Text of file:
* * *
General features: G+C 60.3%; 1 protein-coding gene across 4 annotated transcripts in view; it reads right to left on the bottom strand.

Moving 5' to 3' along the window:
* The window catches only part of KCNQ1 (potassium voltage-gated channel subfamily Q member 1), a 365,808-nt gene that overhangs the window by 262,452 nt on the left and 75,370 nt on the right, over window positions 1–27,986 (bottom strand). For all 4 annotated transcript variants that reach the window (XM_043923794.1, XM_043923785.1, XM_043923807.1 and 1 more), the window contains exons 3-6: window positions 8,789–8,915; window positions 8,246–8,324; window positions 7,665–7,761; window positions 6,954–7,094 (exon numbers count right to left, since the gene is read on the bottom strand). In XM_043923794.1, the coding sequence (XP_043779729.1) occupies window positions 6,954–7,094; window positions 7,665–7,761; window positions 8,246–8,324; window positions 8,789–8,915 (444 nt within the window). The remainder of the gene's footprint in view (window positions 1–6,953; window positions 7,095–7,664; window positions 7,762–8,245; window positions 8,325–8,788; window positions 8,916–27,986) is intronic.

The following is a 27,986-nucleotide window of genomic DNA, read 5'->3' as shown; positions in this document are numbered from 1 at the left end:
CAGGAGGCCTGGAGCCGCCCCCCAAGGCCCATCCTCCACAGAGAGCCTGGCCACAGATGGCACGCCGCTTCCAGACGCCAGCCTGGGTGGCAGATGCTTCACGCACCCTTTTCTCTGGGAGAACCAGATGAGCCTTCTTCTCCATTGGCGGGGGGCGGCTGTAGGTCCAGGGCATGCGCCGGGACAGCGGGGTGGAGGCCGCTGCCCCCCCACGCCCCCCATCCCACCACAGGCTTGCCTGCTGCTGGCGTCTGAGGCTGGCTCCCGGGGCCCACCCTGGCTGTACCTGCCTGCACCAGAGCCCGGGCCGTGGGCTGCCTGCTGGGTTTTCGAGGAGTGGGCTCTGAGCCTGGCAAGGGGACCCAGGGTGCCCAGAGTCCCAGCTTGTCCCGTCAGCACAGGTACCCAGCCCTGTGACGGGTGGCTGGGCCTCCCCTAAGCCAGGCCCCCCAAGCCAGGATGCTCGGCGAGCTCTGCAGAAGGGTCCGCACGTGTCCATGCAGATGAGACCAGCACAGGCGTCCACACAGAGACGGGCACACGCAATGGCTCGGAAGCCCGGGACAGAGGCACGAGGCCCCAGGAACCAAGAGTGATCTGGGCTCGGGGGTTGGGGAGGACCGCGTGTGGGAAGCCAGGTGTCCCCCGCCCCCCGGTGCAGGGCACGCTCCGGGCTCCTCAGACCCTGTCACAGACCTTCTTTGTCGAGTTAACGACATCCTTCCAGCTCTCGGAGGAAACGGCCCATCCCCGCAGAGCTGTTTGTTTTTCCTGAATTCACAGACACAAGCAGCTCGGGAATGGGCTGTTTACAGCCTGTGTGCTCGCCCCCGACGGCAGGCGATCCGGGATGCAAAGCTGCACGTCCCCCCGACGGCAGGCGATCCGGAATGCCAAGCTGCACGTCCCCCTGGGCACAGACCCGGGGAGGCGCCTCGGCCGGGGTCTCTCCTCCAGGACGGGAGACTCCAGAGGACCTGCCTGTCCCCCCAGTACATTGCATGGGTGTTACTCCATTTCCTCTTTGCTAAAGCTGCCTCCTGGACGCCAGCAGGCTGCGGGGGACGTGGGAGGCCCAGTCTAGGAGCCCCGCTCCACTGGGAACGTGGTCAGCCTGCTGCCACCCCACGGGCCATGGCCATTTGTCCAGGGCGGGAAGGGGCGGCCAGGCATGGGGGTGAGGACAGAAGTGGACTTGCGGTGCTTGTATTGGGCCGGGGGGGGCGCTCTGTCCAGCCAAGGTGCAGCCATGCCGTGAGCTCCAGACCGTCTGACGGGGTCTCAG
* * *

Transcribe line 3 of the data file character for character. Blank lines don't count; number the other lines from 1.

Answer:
* The window catches only part of KCNQ1 (potassium voltage-gated channel subfamily Q member 1), a 365,808-nt gene that overhangs the window by 262,452 nt on the left and 75,370 nt on the right, over window positions 1–27,986 (bottom strand). For all 4 annotated transcript variants that reach the window (XM_043923794.1, XM_043923785.1, XM_043923807.1 and 1 more), the window contains exons 3-6: window positions 8,789–8,915; window positions 8,246–8,324; window positions 7,665–7,761; window positions 6,954–7,094 (exon numbers count right to left, since the gene is read on the bottom strand). In XM_043923794.1, the coding sequence (XP_043779729.1) occupies window positions 6,954–7,094; window positions 7,665–7,761; window positions 8,246–8,324; window positions 8,789–8,915 (444 nt within the window). The remainder of the gene's footprint in view (window positions 1–6,953; window positions 7,095–7,664; window positions 7,762–8,245; window positions 8,325–8,788; window positions 8,916–27,986) is intronic.